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1.
*noun*; a school of economic thought prevalent after World War 2; around 1980, Keynesianism was supposedly superseded by monetarism, and then by the rational expectations hypothesis. Theory is named for John M. Keynes (1881-1946), who argued against the then-mainstream view that the economy was "self correcting." Keynes' book introducing his economic theory was The General Theory of Employment, Interest, and Money (1936).


*Basic Concept*
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The basic concept of Keynesianism is that each economy has a level of aggregate demand, which does not respond to price or income levels in the same way that classical economics says it should. Rising income, for example, *does not* lead to a matching increase in consumption or business investment. Business investment is driven by investment opportunity, not {only] by interest rates. Savings is driven by liquidity preference, not only by interest rates.

Keynes suggested that, for any economy, there was a marginal propensity to consume that was less than one. Hence, if the national income rose by 10%, consumption would rise by something less than 10%. This would lead to some production not being consumed, waste, and unemployment.

*What Keynesianism Says We Should Do*
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In 1936, when Keynes wrote *The General Theory*, most of the world was suffering from the Great Depression. Keynes recommended that the national government stimulation aggregate demand through a policy of deficit stimulus. In other words, the country should create adequate levels of aggregate demand by spending more than it took in as taxes (fiscal policy).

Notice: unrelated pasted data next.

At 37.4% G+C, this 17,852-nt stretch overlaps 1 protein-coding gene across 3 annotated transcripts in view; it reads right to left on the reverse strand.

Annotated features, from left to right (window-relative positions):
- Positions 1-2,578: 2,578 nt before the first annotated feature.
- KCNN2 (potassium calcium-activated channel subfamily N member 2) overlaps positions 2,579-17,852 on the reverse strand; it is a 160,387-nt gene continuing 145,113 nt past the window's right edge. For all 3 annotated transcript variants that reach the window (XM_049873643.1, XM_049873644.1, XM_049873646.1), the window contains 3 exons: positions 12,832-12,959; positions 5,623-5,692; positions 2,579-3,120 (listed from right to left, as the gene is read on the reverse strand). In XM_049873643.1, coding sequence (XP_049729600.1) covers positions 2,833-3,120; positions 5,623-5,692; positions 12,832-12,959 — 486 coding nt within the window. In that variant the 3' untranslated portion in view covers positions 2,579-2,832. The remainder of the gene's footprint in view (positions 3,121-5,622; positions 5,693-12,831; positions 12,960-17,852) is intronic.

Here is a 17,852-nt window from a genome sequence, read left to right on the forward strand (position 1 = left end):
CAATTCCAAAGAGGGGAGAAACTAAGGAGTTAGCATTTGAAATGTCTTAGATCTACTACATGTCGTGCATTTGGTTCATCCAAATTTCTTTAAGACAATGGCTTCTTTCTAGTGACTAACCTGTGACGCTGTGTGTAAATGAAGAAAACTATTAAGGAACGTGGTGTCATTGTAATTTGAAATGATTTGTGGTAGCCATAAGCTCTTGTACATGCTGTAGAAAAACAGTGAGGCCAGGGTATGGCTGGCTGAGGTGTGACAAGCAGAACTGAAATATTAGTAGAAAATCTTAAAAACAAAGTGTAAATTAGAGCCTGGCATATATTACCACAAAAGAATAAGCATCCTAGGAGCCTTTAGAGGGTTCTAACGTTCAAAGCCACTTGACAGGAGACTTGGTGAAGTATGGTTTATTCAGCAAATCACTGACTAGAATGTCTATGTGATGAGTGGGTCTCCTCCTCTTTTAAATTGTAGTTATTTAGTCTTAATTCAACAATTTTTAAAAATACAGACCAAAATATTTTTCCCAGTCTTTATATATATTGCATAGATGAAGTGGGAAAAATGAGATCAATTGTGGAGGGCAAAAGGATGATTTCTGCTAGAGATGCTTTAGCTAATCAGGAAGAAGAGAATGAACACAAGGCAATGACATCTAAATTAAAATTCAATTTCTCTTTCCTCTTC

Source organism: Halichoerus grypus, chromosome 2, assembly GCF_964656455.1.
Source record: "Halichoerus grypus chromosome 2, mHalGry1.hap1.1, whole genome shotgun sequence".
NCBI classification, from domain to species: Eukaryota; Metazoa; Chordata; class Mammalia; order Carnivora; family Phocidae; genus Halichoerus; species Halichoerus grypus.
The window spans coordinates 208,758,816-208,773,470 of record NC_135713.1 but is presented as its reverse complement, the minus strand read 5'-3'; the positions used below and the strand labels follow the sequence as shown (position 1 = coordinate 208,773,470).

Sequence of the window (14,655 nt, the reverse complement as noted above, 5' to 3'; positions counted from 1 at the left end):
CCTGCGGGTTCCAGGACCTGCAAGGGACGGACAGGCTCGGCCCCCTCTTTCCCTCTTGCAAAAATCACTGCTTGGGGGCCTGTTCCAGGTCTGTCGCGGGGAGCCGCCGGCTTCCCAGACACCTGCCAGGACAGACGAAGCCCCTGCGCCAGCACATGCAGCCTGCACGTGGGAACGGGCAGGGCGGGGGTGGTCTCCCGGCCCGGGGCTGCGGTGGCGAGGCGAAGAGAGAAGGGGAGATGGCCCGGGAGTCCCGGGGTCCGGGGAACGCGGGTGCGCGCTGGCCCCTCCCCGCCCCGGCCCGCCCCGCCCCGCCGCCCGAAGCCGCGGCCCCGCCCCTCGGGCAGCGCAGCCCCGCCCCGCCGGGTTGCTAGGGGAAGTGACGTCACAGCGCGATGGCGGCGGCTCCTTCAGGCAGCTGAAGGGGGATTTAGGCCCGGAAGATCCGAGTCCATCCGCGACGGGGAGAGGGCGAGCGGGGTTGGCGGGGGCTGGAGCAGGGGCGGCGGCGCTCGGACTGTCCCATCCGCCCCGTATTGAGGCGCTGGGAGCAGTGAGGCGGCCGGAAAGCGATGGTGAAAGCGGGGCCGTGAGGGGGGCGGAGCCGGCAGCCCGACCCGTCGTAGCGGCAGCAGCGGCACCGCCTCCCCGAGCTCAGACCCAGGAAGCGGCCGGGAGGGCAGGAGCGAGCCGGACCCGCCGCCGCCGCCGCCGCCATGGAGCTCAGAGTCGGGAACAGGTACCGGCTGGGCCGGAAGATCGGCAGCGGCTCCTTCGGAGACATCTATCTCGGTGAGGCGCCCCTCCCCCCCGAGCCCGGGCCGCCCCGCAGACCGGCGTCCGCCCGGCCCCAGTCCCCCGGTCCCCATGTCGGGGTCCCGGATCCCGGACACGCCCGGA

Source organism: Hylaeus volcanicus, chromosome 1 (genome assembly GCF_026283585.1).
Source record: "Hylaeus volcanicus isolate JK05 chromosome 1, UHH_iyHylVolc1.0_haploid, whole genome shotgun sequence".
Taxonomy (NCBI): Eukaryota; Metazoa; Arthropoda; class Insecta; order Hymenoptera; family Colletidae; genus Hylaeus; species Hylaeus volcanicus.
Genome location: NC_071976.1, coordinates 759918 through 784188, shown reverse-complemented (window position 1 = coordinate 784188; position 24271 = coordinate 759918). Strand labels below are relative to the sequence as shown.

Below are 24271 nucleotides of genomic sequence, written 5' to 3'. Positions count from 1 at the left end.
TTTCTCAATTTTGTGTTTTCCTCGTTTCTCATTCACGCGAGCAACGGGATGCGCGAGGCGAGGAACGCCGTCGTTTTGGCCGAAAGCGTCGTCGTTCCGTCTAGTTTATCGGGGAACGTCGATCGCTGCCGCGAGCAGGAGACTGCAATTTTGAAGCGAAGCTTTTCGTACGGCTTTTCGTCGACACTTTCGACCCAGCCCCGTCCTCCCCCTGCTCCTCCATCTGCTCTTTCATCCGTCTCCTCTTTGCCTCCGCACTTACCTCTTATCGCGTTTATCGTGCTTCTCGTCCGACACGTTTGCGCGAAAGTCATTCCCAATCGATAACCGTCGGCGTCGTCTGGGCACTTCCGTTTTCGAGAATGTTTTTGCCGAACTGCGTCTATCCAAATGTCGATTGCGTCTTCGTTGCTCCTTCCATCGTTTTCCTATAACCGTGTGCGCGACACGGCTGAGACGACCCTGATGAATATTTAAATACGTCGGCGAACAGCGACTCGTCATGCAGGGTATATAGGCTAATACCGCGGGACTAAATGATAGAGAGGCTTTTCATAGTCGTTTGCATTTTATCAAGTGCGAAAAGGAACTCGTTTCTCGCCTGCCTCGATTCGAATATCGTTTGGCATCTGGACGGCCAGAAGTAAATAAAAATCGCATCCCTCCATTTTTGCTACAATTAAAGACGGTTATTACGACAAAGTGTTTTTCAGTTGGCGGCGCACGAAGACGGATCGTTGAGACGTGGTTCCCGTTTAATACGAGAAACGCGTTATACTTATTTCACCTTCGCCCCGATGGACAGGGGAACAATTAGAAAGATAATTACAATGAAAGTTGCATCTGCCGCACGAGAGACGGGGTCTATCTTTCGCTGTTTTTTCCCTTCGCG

Also, Keynesianism held that aggregate demand could be stimulated *up to a point* by lowering interest rates (monetary policy).

*Application*
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In the USA and other large industrial countries, fiscal and monetary policy has been attempted often. After 1980, the Federal Reserve chair (Paul Volcker) was a monetarist, who claimed to reject Keynesianism. Nobel laureates in economics almost unanimously attacked Keynesianism as outmoded and wrong-headed, but governments continue to use fiscal stimulus and interest rate cuts in response to recessions.
Keynesianism held out the prospect that the state could reconcile the private ownership of the means of production with democratic management of the economy.

Adam Przeworski, *Capitalism and social democracy* (1986)
by Abu Yahya March 03, 2009